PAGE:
Starbucks Corp. suffered a 19% drop in quarterly China sales in
the second quarter -- though that still compared favorably with the
coffee chain's 38% decline in global revenue. The company's chief
executive, Kevin Johnson, said he was optimistic Starbucks would
substantially recover its sales in China by the end of 2020.
McDonald's Corp. struck a more downbeat tone on the prospects of
a rebound. "In China, after early signs suggesting a solid
recovery, our pace of improvement has slowed, as customers remain
wary of social activities," said CEO Chris Kempczinski, who
predicted the subdued pattern would likely stretch into next year.
McDonald's global revenues declined 24% year over year in the June
quarter; it didn't break out results for China.
Yum China Holdings Inc., which chiefly operates KFC restaurants
in the country, said revenue fell 11% in the quarter from last year
and said recovery was uneven, with affluent east-coast markets
bouncing back more strongly than other parts of China.
Restaurants in China are unlikely to recover their losses this
year, said Ms. Wang, of the EIU. Those in commercial districts are
likely to struggle as white-collar workers shift to working from
home, she said.
In clothing and footwear, higher-end brands managed to fare
Lululemon Athletica Inc. said its China sales grew by
single-digit percentage points in April and in recent weeks had
been increasing by more than 20% compared with a year earlier. CEO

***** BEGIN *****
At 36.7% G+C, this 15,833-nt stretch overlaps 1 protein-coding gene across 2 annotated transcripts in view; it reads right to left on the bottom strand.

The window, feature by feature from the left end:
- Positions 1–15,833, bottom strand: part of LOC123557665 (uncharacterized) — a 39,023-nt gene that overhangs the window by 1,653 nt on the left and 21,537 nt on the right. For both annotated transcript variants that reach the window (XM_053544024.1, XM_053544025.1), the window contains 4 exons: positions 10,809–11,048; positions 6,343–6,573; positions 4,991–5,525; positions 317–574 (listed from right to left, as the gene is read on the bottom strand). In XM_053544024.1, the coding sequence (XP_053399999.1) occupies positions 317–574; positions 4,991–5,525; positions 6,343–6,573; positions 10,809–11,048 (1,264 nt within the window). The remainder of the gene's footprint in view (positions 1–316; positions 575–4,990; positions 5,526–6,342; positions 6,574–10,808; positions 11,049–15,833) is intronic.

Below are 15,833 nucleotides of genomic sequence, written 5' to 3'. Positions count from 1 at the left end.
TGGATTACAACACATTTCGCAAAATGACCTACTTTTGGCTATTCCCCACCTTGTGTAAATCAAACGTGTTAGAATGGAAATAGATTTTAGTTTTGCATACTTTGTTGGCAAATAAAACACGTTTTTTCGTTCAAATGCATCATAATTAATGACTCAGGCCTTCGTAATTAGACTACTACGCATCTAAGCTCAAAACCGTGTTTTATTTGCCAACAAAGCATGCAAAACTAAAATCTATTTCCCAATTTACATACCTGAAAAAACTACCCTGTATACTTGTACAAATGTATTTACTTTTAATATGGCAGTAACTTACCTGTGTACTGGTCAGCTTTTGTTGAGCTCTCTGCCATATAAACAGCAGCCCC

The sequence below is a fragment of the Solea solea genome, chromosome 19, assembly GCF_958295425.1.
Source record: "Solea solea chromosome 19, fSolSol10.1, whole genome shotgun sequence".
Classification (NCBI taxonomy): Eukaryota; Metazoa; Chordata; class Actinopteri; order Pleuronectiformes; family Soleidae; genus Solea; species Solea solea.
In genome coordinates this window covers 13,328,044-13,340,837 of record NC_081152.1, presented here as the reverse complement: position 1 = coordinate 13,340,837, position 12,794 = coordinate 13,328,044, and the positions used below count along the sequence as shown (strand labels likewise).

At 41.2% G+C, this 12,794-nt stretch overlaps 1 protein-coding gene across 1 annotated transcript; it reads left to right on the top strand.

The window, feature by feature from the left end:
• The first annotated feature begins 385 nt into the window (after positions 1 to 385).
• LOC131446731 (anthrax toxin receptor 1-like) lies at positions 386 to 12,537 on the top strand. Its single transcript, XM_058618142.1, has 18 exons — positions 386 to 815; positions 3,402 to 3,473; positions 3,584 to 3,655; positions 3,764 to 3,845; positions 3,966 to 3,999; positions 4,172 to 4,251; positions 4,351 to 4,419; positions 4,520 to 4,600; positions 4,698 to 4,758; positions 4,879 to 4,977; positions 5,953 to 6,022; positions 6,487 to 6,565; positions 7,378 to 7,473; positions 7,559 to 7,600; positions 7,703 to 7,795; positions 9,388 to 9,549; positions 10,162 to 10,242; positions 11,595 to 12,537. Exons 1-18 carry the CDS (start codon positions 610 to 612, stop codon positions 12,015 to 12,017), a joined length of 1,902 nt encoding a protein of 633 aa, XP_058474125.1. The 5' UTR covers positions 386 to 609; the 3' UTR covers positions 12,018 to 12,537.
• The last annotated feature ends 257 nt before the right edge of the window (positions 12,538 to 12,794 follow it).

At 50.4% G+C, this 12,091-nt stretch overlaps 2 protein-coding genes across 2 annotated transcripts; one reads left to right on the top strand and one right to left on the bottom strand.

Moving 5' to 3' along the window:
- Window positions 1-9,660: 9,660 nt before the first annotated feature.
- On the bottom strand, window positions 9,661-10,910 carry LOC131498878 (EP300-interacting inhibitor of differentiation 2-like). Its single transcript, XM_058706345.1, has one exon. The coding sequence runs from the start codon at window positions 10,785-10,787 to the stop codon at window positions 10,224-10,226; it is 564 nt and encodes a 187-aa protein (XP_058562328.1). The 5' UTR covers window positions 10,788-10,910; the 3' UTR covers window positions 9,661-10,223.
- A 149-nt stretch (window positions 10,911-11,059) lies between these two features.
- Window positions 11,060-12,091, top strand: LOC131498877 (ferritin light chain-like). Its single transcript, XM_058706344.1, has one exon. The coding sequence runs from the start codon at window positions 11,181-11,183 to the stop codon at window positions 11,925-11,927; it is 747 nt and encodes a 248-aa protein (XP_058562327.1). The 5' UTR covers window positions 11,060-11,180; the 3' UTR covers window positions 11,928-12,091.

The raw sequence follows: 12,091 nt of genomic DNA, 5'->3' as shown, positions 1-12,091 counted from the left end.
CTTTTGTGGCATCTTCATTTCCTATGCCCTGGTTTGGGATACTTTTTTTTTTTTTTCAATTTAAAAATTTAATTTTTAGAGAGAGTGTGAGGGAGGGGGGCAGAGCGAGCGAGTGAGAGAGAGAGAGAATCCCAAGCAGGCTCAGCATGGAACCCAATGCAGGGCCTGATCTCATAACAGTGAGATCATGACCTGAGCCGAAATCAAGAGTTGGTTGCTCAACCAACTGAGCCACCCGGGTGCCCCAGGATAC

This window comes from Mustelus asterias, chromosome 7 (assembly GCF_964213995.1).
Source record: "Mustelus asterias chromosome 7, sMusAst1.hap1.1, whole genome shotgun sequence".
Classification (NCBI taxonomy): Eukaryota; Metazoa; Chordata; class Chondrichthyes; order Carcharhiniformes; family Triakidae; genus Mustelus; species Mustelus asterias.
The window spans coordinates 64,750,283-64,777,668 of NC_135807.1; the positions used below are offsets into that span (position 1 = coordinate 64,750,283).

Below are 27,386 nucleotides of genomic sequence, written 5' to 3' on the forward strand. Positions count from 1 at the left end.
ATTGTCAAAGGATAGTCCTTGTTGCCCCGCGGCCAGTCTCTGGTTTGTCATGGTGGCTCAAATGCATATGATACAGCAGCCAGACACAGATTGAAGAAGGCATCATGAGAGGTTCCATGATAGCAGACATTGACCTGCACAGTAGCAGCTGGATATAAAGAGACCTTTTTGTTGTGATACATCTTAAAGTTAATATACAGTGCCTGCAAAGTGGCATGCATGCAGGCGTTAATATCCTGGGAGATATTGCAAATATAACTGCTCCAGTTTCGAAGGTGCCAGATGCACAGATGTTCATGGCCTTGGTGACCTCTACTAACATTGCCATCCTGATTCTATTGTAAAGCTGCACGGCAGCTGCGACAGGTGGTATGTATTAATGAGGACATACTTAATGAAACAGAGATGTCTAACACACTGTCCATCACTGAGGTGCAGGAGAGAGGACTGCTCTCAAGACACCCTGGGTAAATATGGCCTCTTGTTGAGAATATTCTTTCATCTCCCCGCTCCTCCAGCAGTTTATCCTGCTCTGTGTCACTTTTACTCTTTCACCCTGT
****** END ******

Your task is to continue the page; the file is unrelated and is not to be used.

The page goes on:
Calvin McDonald didn't give a quarterly figure for China, though
global revenue fell 17% year over year.
Nike Inc. also returned to growth in China in its most recent
quarter, which ended May 31, as China sales rose 1% from a year
earlier -- helping offset a global revenue decline of 38%. The
increase in China in the quarter included strong double-digit
growth in May, said Matthew Friend, Nike's chief financial
Under Armour Inc. didn't break out China numbers, but it pointed
to a more muted recovery. "The customer is hesitant," CEO Patrik
Frisk said, referring to China. "Traffic levels are still not back
to where they were before."
While overall auto sales in China haven't fully recovered, Tesla
Inc. was able to capitalize on demand for its locally produced
Model 3 sedan. The Palo Alto, Calif.-based electric-vehicle maker
more than doubled its unit sales in China in the first half of the
year to 48,384 vehicles, according to data provider LMC Automotive.
The company's surge in China was key to its achieving a
second-quarter profit of $104 million, despite its U.S. plant being
shut for a chunk of time.
Toyota Motor Corp. said Thursday that the rebound in China had
created optimism the company could deliver profit of nearly $7
billion this year, despite the pandemic. The Japanese auto maker's
China sales grew 23% in June from a year earlier and were down 2%
for the virus-affected first half of the year.
Apple Inc. reported 2% revenue growth in China in the most
recent quarter, though unlike that of many of its fellow U.S.
companies, the result compared poorly with its global performance
of 11% growth in the April-to-June period.
Write to Trefor Moss at Trefor.Moss@wsj.com
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August 08, 2020 02:47 ET (06:47 GMT)